“At a time when the federal government was about to begin rolling back protections for trans-Americans, my mere existence (became) political,” she said in an email. “I was finding love and acceptance in my life, but I knew how many folks did not have that support.”

Palana threw herself into efforts to pass transgender non-discrimination protections in New Hampshire and expand identification options for non-binary people on state identification cards. Along the way, she met elected officials like state representatives and school board members.

She saw how excited they were to create change, and how hard they fought for it. Most importantly, she realized they were everyday New Hampshire people like her.

So while at first, the prospect of campaigning and going door-to-door in a city she had just moved to was terrifying, she came away with a “wonderful” experience and went on to be elected to her first position in public office.

And yet, now a member of Rochester City Council, Belken said she still feels a degree of unwelcomeness.

“I have been a city councilor for two years now and I still feel unwelcome sometimes,” Belken said. “I’m running for Mayor, and if elected, I would certainly anticipate some level of unwelcomeness as a queer person newer to the city.”

Feeling unwelcome, feeling unqualified, feeling like you can’t make a difference: it’s these broader cultural issues that experts like Moore-Vissing say we’re collectively facing as a nation right now.

“That’s where I think the deeper work needs to happen in communities,” Moore-Vissing, who co-authored the 2020 Civic Health Index, said.

Unlike previous studies, the most recent index included data about how people feel. Of the 48% of New Hampshire residents who reported facing barriers to community involvement, 18% said feeling unwelcome was a very important obstacle.

Another cultural issue is a widespread decline in trust — both in New Hampshire and across the country.

Between 2001 and 2019, Granite Staters’ trust in the national government declined by half, from 30% to 14%. Trust in local government fell from 52% to 44%, while trust in neighbors fell from 89% to 79%. Trust in local news media declined less dramatically, from 61% to 57%.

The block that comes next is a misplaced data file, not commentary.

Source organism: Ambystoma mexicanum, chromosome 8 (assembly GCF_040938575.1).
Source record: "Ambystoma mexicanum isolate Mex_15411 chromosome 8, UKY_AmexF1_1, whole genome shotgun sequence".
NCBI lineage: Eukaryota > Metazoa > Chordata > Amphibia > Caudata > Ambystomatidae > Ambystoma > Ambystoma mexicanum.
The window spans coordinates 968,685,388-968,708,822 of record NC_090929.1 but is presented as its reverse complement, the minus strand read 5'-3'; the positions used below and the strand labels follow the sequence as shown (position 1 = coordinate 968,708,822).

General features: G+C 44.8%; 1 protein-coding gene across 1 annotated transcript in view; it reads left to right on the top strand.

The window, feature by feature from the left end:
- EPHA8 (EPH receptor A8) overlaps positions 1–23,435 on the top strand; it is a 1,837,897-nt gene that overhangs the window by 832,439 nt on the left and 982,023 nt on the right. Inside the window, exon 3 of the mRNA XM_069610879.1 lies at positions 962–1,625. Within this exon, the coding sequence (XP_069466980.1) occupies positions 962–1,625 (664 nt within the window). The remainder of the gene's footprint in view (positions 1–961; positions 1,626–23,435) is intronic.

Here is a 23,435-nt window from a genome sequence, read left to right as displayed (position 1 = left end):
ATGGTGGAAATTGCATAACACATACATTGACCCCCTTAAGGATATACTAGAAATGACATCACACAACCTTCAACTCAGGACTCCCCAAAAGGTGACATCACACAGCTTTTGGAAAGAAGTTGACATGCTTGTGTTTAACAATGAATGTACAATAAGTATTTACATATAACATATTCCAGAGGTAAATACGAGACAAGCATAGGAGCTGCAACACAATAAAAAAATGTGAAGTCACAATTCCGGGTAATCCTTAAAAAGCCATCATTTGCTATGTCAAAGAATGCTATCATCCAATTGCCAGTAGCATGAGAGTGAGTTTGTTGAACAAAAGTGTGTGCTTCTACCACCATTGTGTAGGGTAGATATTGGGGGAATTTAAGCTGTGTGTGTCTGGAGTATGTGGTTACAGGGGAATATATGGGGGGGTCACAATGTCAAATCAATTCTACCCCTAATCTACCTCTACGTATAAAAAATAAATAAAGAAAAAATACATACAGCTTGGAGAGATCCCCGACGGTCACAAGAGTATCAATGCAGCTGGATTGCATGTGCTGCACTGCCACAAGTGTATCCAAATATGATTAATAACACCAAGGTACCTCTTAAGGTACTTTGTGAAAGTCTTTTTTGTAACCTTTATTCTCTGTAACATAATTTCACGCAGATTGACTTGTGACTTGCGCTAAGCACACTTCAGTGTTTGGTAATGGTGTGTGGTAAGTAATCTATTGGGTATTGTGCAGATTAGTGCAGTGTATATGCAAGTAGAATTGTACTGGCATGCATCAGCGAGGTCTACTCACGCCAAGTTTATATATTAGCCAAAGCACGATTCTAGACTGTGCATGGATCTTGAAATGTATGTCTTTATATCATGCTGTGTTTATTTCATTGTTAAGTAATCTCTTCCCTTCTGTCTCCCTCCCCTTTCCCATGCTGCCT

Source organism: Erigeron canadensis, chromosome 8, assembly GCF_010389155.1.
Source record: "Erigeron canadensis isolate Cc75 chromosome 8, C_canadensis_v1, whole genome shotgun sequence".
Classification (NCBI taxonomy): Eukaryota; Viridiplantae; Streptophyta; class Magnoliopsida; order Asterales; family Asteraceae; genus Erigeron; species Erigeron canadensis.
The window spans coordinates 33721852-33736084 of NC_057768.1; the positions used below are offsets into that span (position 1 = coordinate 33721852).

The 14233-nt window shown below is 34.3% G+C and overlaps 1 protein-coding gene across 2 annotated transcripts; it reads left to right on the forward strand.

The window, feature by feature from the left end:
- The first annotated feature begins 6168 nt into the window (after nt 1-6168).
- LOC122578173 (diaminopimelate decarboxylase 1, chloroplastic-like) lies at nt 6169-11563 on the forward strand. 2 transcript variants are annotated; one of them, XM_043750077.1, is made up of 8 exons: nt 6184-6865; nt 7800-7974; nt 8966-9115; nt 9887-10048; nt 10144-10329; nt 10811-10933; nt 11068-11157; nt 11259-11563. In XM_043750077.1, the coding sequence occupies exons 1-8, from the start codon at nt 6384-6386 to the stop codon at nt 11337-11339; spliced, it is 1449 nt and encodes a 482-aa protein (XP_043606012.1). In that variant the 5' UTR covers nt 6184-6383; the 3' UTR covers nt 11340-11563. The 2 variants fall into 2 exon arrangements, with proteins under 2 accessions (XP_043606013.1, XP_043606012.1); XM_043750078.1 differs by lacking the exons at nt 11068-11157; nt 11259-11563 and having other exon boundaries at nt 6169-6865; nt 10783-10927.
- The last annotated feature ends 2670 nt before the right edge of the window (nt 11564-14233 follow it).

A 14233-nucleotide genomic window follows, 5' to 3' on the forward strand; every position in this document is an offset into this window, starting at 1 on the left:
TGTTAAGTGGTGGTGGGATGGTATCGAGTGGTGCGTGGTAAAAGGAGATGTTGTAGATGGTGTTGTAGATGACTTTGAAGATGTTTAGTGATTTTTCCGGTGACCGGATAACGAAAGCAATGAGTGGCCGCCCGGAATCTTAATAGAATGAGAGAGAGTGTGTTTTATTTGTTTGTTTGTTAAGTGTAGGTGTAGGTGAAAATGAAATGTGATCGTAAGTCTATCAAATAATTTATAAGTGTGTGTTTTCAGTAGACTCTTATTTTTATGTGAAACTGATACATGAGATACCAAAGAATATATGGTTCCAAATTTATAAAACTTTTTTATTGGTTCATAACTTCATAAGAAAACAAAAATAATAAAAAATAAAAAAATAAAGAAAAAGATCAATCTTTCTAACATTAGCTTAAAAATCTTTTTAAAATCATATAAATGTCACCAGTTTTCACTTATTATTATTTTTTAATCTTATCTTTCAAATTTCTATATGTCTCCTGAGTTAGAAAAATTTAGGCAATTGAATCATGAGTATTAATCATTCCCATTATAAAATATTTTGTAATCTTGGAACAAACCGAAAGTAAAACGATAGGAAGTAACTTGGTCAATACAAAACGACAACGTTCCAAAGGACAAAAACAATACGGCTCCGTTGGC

Trust is “the basic ingredient of social capital,” the index states. New Hampshire’s decline in that ingredient, particularly between neighbors and across demographic groups such as age and race, “could lay the ground for discrimination, misunderstanding, and potential conflict among people different from each other.”

Part of mending that culture is engagement initiatives by nonprofits, schools and the state government, but Moore-Vissing said grassroots efforts at the local level are just as, if not more, critical.

The co-author added that even if local organizations create programming, there might be a history of mistrust in the community that can’t be healed in a day.

“A mistake that a lot of communities make I think is just assuming, ‘We’re gonna build this process and people will come,’” she said. “Totally not true, and part of the reason for that is that in a lot of communities, there’s a history of disappointment.”

For residents who want to get involved but hesitate in the face of feeling unqualified or lacking experience, Belken put it simply: if you are a registered voter over the age of 18, “you are as qualified to run for office as any other person of the same status.”

“Believe in yourself. Go for it,” she said. Belken added that the first steps are looking for other people who have done it and finding organizations that can support you.

Kanzler said he “absolutely” felt unqualified as a freshman lawmaker in Concord, but he learned to pick things up along the way.

“The fact that you have lived in a place for so many years, that is the only qualification you need. Because that is what you’re doing. You are representing your area,” he said. “You have your ideas on what’s going on. You have your thoughts on what could make the area better. Go promote those, why let someone else do it for you?”